The art here is simple and accessible, almost in the style of popular cat collection apps for cell phones. The cats are varied and marvelous in their liquid and solid states, whether mesmerized by snowfall or avoiding a bath.
A clever scientific look at the splendor of cats. Appropriate for ages 4-6.
Reviewed from library copy.
Bodega Cat by Louie Chin (9781576879320)
Explore the life of a New York City bodega cat in this picture book. Chip is the cat who lives in the Matos family’s bodega. He keeps an eye on everything from the breakfast rush, where he knows everyone’s orders, to the stock on the shelves, that he loves to hide and sleep in. He helps with deliveries too. In the evening when Damian comes home, they play superheroes together, dashing through the neighborhood along with the cat from the grocery store across the street. Dinnertime comes with a Dominican meal shared with neighbors and friends. The bodega never closes, so Chip’s job never ends!
Chin, a native New Yorker, pays homage to his city through the lens of the importance of bodegas and small grocery stores in neighborhoods throughout the city. He cleverly uses the iconic bodega cat as the perspective from which to view the store. Chip is a delight of a character, offering pride, a knowledge of his neighborhood, and a dedication to the people they serve.
The illustrations are done in a comic-book style that works particularly well. They are bright, busy and filled with the bustle of a store. Chip himself hides around the store, offers help, and is in the midst of everything.
A great book about a vital part of New York City. Appropriate for ages 3-5.
Reviewed from library copy.
Ghost Cat by Kevan Atteberry (9780823442836)
A little boy thinks that he sees a ghost cat out of the corner of his eye. It reminds him of the cat he used to have but the boy can never get a good look at this ghost cat. The ghost cat seems to sleep on his bed at night, curled up and purring. It plays with cat toys on the stairs. It meows outside of the boy’s door and knocks things off of shelves. But the boy is always too late to see anything more than a blur moving quickly. Then one day, the boy really sees the ghost cat clearly. He chases after it and the cat leads him to something new and very special right outside.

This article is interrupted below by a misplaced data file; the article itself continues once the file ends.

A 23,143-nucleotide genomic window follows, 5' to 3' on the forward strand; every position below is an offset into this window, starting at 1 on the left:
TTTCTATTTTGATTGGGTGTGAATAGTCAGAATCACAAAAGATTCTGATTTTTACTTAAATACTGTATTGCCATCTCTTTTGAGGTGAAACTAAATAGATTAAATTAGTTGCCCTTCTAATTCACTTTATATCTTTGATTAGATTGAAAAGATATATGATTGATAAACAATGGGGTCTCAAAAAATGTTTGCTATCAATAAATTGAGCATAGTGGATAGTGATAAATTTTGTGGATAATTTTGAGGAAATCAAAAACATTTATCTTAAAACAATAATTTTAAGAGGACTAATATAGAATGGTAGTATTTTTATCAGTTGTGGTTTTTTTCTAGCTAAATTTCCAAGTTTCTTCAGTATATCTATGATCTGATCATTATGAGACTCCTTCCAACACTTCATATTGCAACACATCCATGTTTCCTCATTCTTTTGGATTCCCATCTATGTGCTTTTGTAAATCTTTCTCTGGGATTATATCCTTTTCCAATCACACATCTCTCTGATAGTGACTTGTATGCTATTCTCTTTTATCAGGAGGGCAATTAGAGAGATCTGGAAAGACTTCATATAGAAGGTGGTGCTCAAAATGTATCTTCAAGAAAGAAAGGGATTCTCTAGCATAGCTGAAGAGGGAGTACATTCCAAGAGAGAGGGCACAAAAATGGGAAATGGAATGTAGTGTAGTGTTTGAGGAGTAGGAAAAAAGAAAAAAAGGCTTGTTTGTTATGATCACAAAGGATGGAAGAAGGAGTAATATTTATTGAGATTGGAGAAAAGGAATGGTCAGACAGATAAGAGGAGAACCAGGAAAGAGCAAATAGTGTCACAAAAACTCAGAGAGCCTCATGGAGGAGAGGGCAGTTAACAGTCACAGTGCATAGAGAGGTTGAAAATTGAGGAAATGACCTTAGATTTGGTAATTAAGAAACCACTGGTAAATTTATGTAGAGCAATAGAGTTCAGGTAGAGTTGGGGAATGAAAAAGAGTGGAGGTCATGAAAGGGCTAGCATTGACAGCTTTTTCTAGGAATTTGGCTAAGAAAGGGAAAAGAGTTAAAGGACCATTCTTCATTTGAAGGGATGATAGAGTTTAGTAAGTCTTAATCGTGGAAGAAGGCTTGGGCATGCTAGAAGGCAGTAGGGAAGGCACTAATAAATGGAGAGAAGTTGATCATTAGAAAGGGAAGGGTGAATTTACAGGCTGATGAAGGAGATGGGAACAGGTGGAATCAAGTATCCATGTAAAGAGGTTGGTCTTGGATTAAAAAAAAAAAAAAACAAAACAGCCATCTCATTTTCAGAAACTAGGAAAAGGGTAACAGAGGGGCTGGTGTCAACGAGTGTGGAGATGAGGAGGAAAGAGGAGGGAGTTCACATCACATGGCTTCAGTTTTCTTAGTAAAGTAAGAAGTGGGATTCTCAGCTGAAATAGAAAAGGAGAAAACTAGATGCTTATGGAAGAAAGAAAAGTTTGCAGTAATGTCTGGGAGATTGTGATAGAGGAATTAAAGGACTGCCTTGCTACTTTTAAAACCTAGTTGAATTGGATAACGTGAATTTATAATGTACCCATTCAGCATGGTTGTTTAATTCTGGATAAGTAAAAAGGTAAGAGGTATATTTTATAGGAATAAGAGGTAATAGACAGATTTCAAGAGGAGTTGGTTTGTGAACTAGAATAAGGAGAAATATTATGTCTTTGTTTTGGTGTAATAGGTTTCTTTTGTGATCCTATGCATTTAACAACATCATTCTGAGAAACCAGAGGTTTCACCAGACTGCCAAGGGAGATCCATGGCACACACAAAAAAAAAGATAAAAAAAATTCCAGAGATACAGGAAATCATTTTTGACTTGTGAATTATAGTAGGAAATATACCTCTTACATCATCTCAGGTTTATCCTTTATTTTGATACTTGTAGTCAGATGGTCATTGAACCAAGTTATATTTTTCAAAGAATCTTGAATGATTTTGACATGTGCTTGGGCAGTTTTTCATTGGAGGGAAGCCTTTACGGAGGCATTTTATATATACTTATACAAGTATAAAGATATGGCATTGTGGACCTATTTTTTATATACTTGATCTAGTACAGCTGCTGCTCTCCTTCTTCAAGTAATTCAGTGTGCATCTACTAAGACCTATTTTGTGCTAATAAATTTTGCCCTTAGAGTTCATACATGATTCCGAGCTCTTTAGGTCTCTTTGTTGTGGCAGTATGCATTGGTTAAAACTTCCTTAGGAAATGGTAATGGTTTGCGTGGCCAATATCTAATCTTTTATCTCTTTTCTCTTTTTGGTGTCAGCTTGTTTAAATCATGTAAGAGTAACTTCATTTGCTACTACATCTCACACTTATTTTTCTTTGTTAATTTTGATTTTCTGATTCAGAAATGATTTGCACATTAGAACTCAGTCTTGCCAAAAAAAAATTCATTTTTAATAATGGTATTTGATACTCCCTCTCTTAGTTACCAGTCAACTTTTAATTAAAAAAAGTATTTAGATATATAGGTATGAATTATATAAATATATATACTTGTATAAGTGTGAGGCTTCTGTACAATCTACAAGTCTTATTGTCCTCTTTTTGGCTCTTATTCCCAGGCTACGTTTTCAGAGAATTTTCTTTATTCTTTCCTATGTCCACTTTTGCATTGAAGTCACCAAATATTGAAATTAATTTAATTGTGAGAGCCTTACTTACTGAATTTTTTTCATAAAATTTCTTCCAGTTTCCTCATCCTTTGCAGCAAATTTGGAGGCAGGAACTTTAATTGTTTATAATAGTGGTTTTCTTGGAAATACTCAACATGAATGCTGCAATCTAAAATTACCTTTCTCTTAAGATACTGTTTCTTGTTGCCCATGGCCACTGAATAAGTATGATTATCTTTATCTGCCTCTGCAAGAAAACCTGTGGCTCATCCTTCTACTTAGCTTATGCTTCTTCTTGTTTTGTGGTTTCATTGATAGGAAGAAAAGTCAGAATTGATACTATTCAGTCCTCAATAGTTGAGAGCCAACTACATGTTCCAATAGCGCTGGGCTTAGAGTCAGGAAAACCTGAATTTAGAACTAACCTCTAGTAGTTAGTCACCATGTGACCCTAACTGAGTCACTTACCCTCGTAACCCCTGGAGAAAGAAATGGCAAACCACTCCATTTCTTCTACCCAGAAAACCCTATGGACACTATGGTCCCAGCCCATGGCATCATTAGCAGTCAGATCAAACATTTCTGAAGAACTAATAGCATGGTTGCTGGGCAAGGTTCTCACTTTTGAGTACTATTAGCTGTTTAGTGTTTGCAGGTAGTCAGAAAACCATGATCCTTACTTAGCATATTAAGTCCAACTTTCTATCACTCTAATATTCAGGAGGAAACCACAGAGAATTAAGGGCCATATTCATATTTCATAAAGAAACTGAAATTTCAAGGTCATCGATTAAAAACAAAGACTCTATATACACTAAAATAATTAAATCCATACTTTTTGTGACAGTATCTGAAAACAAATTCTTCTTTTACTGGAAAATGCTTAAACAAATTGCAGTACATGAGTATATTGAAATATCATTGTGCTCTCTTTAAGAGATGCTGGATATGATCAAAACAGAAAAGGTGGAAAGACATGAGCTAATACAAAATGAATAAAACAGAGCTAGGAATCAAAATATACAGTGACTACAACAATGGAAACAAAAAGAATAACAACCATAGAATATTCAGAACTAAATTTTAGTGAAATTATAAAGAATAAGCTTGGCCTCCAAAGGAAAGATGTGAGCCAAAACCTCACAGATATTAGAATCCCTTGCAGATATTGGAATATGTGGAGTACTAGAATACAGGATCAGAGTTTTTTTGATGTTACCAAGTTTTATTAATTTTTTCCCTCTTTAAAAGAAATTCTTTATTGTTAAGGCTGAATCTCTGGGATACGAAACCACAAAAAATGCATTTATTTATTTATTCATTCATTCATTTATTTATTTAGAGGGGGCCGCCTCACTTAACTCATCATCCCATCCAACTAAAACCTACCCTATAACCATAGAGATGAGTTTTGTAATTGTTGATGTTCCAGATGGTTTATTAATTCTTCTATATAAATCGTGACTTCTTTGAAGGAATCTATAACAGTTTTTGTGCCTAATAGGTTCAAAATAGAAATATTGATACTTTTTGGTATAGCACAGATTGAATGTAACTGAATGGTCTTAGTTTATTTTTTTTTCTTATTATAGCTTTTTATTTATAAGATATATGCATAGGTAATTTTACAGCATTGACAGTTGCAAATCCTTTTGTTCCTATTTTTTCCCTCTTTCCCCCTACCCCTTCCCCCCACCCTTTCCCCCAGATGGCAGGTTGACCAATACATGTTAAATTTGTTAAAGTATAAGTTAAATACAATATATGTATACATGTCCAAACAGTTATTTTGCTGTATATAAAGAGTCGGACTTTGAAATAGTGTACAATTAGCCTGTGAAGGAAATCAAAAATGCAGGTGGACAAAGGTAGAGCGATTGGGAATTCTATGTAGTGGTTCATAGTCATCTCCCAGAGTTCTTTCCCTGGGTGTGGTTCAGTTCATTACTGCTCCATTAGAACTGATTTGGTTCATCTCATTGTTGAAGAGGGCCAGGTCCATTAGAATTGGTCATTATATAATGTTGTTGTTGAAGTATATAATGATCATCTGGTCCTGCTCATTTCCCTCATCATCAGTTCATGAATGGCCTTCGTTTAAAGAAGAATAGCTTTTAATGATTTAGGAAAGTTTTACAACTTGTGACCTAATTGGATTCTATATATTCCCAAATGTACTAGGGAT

Atteberry tells a wonderfully gentle story here about the loss of a pet and the gap that it leaves. It is also a great ghost story with no scariness at all, just a playful cat ghost doing cat-like things all over the house. The tone is delightfully breathless and wondering, just right for a ghost story. The dashing nature of the bulk of the book slows at the end to allow readers to bask in the new discovery.
The illustrations, done digitally, are filled with warm tones that allow the ghostly form of the cat to really pop. Readers will enjoy seeing the cat fleetingly on the page, moving just away from the boy and the reader.
Comforting and understanding, this book takes ghosts and grief and turns them into something very special. Appropriate for ages 3-5.
Reviewed from copy provided by Neal Porter Books.
Another by Christian Robinson (9781534421677)
In his first solo picture book, award-winning illustrator Robinson creates a wordless experience for young book lovers. A little girl is in bed with her cat sleeping at her feet, when a portal opens in the wall. Through the portal comes a cat who is just the same as her cat except that it wears a blue collar rather than a red one. The portal cat steals the girl’s cat’s red mouse toy and heads back through the portal with it. What ensues is a literal cat and mouse game through a series of portals that lead to Escher-like rooms, reversal of gravity, and much more. Finally, the girl meets another version of herself and retrieves the red mouse, returning home. The adventure is over, or is it?
Cleverly designed, this wordless picture book is a joy to experience. Readers will love figuring out that gravity is different, or that stairs don’t actually look like stairs, or that there are other worlds out there much like our own. The use of portals adds a delightful science-fiction quality to the book too. As always, Robinson’s illustrations are exceptional. His use of repeating polka dots is used on the end-pages and under the book jacket as well as throughout the story. From the girl’s hair to entire landscapes of dots, the book is a cohesive whole even as it journeys through other worlds.
An exceptional picture book made all the more impressive by being wordless. Appropriate for ages 2-4.
Reviewed from copy provided by Atheneum Books for Young Readers.